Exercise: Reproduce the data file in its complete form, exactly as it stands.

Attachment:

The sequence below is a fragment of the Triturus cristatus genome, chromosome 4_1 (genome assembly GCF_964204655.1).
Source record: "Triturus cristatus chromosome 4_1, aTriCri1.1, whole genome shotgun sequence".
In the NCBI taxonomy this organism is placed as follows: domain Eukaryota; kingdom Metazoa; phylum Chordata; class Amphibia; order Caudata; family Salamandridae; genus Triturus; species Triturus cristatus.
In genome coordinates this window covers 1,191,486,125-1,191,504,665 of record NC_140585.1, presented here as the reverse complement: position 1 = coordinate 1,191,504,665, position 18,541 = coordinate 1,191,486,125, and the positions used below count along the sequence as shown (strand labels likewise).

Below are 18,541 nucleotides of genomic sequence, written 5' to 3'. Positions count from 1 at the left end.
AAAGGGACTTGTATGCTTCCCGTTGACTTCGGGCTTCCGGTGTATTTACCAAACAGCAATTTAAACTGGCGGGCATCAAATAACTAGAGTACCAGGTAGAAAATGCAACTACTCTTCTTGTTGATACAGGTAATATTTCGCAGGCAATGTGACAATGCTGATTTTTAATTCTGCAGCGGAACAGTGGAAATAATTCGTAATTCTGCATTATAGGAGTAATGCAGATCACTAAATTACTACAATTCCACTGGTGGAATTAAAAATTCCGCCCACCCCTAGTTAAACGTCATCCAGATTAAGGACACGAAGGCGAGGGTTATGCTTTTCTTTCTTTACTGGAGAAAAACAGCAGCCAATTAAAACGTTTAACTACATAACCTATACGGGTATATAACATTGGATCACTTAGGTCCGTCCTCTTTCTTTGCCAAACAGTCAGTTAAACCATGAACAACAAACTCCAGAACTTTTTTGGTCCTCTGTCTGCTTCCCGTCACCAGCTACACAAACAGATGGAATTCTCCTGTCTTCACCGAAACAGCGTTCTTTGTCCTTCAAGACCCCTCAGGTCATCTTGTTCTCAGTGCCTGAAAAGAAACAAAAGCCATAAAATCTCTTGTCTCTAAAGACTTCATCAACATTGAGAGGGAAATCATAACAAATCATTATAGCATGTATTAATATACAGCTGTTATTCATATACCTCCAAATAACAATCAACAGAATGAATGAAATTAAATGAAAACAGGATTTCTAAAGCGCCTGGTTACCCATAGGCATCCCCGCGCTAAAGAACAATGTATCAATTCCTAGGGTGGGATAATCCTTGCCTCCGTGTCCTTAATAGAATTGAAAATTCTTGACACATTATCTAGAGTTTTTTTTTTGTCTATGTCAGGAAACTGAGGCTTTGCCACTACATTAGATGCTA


The sequence below is a fragment of the Triturus cristatus genome, chromosome 4_1 (genome assembly GCF_964204655.1).
Source record: "Triturus cristatus chromosome 4_1, aTriCri1.1, whole genome shotgun sequence".
In the NCBI taxonomy this organism is placed as follows: domain Eukaryota; kingdom Metazoa; phylum Chordata; class Amphibia; order Caudata; family Salamandridae; genus Triturus; species Triturus cristatus.
In genome coordinates this window covers 1,191,486,125-1,191,504,665 of record NC_140585.1, presented here as the reverse complement: position 1 = coordinate 1,191,504,665, position 18,541 = coordinate 1,191,486,125, and the positions used below count along the sequence as shown (strand labels likewise).

Below are 18,541 nucleotides of genomic sequence, written 5' to 3'. Positions count from 1 at the left end.
AAAGGGACTTGTATGCTTCCCGTTGACTTCGGGCTTCCGGTGTATTTACCAAACAGCAATTTAAACTGGCGGGCATCAAATAACTAGAGTACCAGGTAGAAAATGCAACTACTCTTCTTGTTGATACAGGTAATATTTCGCAGGCAATGTGACAATGCTGATTTTTAATTCTGCAGCGGAACAGTGGAAATAATTCGTAATTCTGCATTATAGGAGTAATGCAGATCACTAAATTACTACAATTCCACTGGTGGAATTAAAAATTCCGCCCACCCCTAGTTAAACGTCATCCAGATTAAGGACACGAAGGCGAGGGTTATGCTTTTCTTTCTTTACTGGAGAAAAACAGCAGCCAATTAAAACGTTTAACTACATAACCTATACGGGTATATAACATTGGATCACTTAGGTCCGTCCTCTTTCTTTGCCAAACAGTCAGTTAAACCATGAACAACAAACTCCAGAACTTTTTTGGTCCTCTGTCTGCTTCCCGTCACCAGCTACACAAACAGATGGAATTCTCCTGTCTTCACCGAAACAGCGTTCTTTGTCCTTCAAGACCCCTCAGGTCATCTTGTTCTCAGTGCCTGAAAAGAAACAAAAGCCATAAAATCTCTTGTCTCTAAAGACTTCATCAACATTGAGAGGGAAATCATAACAAATCATTATAGCATGTATTAATATACAGCTGTTATTCATATACCTCCAAATAACAATCAACAGAATGAATGAAATTAAATGAAAACAGGATTTCTAAAGCGCCTGGTTACCCATAGGCATCCCCGCGCTAAAGAACAATGTATCAATTCCTAGGGTGGGATAATCCTTGCCTCCGTGTCCTTAATAGAATTGAAAATTCTTGACACATTATCTAGAGTTTTTTTTTTGTCTATGTCAGGAAACTGAGGCTTTGCCACTACATTAGATGCTA